Tuesday, September 3, 2013

28 Leadership Development Recommendations for your Individual Development Plan



Welcome to the September edition of the Leadership Development Carnival!

For this month’s edition, I asked an all-star cadre of leadership development bloggers, authors, and consultants to submit an answer to the following question:
“We all know that individual development plans (IDPs) need to be tailored for each leader. However - if you had to recommend ONE THING that every leader should have in their in IDP, what would it be?

Here are their responses:
1. S. Chris Edmonds, from Driving Results Through Culture, says that every leader needs to have "Serve my employees" as their #1 target in their individual development plan. Here’s why:
“Most organizations see leaders' as drivers of results - exceeding sales quotas, deepening market share, boosting profits, etc. This is an important facet of what leaders do but it's not the only thing leaders need to do. They also need to serve employees, creating a safe, inspiring work environment that helps each unique employee thrive, every day.

Just as performance metrics are closely scrutinized, leaders must gather data from employees to gather perceptions of the leader's service to employees. Do employees believe their leader acts with integrity, doing what they say they will do? Do employees feel that their boss honors their career aspirations, building needed skills that serve their organization now and in the future? Do employees speak up, challenging the leader's plans, decisions, and actions if they see a gap?
I raise these and other questions in my blog post, Get Your Reality Checked.”

2. John Hunter, from Curious Cat Management Improvement Blog, says “One item I think every leader should have in their IDP is to continue to improve coaching their staff. Everyone can improve their coaching, exactly what form "improve coaching" takes could vary for every individual: be more encouraging, be more challenging, focus on building an understanding of the organization as a system, spend more time coaching - less time reading and writing reports, etc..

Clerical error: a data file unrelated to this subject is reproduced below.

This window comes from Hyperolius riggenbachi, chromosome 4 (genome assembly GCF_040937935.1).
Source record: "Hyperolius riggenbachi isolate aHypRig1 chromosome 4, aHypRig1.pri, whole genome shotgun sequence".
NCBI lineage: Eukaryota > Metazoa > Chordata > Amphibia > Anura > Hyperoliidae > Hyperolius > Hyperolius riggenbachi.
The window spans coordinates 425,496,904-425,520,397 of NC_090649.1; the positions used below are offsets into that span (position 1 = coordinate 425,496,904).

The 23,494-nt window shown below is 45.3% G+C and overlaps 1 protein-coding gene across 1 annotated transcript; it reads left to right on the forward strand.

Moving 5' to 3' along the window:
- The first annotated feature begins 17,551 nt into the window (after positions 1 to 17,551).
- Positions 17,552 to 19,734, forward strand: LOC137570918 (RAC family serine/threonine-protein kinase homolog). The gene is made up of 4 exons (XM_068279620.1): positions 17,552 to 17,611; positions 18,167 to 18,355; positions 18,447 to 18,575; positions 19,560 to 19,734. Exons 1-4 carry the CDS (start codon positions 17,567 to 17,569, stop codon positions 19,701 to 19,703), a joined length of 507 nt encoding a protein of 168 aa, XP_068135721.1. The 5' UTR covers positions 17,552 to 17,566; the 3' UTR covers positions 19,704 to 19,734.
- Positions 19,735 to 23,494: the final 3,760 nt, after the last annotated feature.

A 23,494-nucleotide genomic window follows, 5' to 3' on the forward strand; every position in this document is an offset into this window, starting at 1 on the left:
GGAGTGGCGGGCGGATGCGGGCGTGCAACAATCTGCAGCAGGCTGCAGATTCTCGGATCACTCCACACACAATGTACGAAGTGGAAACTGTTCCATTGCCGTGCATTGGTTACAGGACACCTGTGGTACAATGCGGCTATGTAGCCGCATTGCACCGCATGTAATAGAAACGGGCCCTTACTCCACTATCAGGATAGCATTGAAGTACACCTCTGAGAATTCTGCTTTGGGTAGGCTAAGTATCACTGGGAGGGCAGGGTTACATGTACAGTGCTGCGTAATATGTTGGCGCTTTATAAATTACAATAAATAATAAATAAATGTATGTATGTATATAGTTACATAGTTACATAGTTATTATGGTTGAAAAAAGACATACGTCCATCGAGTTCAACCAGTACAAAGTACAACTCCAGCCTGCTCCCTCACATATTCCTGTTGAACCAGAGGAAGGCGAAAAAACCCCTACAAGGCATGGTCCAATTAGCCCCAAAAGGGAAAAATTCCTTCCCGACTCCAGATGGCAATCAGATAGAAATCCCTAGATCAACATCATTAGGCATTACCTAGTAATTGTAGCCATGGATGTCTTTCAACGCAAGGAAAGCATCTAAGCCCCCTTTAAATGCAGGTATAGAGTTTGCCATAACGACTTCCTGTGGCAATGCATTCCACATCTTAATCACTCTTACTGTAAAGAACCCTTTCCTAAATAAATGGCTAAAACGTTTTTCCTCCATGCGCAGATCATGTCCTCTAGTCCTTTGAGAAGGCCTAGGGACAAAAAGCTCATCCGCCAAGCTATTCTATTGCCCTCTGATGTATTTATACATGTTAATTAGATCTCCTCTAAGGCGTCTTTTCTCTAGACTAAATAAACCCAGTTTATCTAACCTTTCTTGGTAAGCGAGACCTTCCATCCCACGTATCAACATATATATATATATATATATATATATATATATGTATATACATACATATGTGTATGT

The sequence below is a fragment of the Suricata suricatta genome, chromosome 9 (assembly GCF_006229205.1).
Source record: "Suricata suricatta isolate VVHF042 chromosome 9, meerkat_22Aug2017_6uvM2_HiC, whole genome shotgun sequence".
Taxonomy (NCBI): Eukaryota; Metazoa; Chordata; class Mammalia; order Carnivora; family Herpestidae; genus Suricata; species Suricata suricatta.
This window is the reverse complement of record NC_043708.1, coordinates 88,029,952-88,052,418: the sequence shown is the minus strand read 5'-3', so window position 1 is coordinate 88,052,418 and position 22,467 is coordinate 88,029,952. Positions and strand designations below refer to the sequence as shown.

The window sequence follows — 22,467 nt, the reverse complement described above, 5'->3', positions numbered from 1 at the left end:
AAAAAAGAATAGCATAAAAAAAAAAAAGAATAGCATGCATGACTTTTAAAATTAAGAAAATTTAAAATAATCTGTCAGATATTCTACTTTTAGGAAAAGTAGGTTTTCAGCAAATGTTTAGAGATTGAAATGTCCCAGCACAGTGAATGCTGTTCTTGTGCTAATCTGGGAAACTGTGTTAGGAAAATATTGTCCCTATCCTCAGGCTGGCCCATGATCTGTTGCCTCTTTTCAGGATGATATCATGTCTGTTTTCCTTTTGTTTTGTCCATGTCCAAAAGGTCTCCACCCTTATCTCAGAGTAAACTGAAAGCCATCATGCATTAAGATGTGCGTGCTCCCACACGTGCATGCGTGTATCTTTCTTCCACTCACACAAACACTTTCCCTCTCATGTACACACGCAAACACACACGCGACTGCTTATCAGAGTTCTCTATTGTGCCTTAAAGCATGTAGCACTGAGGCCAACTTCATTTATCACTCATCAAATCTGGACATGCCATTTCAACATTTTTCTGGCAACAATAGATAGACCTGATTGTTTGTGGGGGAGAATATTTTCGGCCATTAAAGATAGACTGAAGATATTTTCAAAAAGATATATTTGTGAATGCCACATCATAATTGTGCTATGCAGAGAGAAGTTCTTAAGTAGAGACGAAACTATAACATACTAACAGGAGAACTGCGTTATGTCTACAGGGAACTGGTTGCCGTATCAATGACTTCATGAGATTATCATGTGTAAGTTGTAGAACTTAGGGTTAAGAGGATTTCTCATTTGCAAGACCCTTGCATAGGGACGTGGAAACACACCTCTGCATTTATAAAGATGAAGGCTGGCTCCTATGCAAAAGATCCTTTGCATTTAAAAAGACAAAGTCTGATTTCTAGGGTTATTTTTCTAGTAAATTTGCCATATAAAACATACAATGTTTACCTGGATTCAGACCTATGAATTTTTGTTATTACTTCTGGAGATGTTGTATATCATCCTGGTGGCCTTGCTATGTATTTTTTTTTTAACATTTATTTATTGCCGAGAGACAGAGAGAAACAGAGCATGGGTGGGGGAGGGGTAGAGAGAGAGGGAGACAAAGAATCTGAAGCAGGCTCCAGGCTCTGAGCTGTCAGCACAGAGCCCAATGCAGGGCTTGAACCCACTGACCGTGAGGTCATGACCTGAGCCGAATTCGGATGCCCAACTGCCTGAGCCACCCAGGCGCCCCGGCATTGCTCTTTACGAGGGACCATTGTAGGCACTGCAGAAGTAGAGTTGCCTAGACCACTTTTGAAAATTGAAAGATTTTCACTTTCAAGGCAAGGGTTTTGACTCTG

One book, I would have anyone who worked for me read is the Leader's Handbook. I recommend it for others but whether it belongs in an IDP would depend on if the organization committing to the type of Leadership presented in the book. Unfortunately many organizations don't practice those ideas so it wouldn't make sense to include it in employee's IDP; it would just frustrate them when they are blocked from improving systems in the organization.”

3. Mary Jo Asmus, from Mary Jo Asmus, says “It’s rare for me to work with a leader who listens deeply; even the best have room for improvement. If I could recommend ONE THING for every leader to have in their IDP, it would be to learn to listen better. Listening for understanding, context, new ideas, etc. is foundational to great leadership, yet many leaders miss opportunities because they don’t listen well enough to hear those things.
Beyond those benefits, great listening has some other advantages that aren’t immediately apparent for a leader. I describe some of those in a post called “Three Surprising Benefits from Better Listening”.

4. Joel Garfinkle, from Career Advancement Blog, says “Improve Your Perception: A reputation that took decades to build can be threatened by a single event. Improving your perception is a key skill to work and include in your IDP. Read more at this blog post How Your Shoddy Reputation Could Destroy Your Budding Career.

5. Frank Sonnenberg, from FrankSonnenbergOnline, says “All great leaders need work on how to reinforce the beliefs and values of an organization. They know that once internalized, these beliefs and values affect the norms that influence day-to-day actions, determine what’s important, reinforce appropriate behavior, and change attitudes. Here's a post that explains more why this is so important: Promoting Beliefs and Values”.